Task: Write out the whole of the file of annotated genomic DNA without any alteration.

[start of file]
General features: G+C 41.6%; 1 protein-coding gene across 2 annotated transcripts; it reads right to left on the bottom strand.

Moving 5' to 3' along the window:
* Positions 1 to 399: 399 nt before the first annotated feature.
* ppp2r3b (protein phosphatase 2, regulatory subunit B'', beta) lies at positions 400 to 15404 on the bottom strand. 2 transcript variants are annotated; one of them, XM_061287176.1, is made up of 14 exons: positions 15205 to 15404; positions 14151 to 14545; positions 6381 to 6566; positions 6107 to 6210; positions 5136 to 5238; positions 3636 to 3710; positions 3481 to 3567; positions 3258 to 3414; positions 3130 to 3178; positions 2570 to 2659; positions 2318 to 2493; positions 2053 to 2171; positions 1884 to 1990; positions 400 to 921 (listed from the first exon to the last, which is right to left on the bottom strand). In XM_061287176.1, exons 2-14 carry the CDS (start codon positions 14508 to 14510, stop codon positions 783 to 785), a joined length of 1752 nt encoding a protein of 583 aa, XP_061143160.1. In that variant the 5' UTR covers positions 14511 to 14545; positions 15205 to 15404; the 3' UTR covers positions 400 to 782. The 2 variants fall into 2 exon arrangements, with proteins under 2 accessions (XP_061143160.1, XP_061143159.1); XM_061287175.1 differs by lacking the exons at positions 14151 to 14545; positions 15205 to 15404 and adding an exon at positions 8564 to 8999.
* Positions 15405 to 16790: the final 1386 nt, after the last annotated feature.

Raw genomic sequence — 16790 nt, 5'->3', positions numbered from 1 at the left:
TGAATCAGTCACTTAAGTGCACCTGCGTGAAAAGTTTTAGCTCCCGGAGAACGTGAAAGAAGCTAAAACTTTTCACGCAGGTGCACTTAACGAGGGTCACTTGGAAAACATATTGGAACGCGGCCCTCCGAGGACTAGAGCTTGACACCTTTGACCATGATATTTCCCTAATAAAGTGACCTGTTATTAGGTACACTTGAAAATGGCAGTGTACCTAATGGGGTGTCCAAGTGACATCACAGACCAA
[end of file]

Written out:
General features: G+C 41.6%; 1 protein-coding gene across 2 annotated transcripts; it reads right to left on the bottom strand.

Moving 5' to 3' along the window:
* Positions 1 to 399: 399 nt before the first annotated feature.
* ppp2r3b (protein phosphatase 2, regulatory subunit B'', beta) lies at positions 400 to 15404 on the bottom strand. 2 transcript variants are annotated; one of them, XM_061287176.1, is made up of 14 exons: positions 15205 to 15404; positions 14151 to 14545; positions 6381 to 6566; positions 6107 to 6210; positions 5136 to 5238; positions 3636 to 3710; positions 3481 to 3567; positions 3258 to 3414; positions 3130 to 3178; positions 2570 to 2659; positions 2318 to 2493; positions 2053 to 2171; positions 1884 to 1990; positions 400 to 921 (listed from the first exon to the last, which is right to left on the bottom strand). In XM_061287176.1, exons 2-14 carry the CDS (start codon positions 14508 to 14510, stop codon positions 783 to 785), a joined length of 1752 nt encoding a protein of 583 aa, XP_061143160.1. In that variant the 5' UTR covers positions 14511 to 14545; positions 15205 to 15404; the 3' UTR covers positions 400 to 782. The 2 variants fall into 2 exon arrangements, with proteins under 2 accessions (XP_061143160.1, XP_061143159.1); XM_061287175.1 differs by lacking the exons at positions 14151 to 14545; positions 15205 to 15404 and adding an exon at positions 8564 to 8999.
* Positions 15405 to 16790: the final 1386 nt, after the last annotated feature.

Raw genomic sequence — 16790 nt, 5'->3', positions numbered from 1 at the left:
TGAATCAGTCACTTAAGTGCACCTGCGTGAAAAGTTTTAGCTCCCGGAGAACGTGAAAGAAGCTAAAACTTTTCACGCAGGTGCACTTAACGAGGGTCACTTGGAAAACATATTGGAACGCGGCCCTCCGAGGACTAGAGCTTGACACCTTTGACCATGATATTTCCCTAATAAAGTGACCTGTTATTAGGTACACTTGAAAATGGCAGTGTACCTAATGGGGTGTCCAAGTGACATCACAGACCAA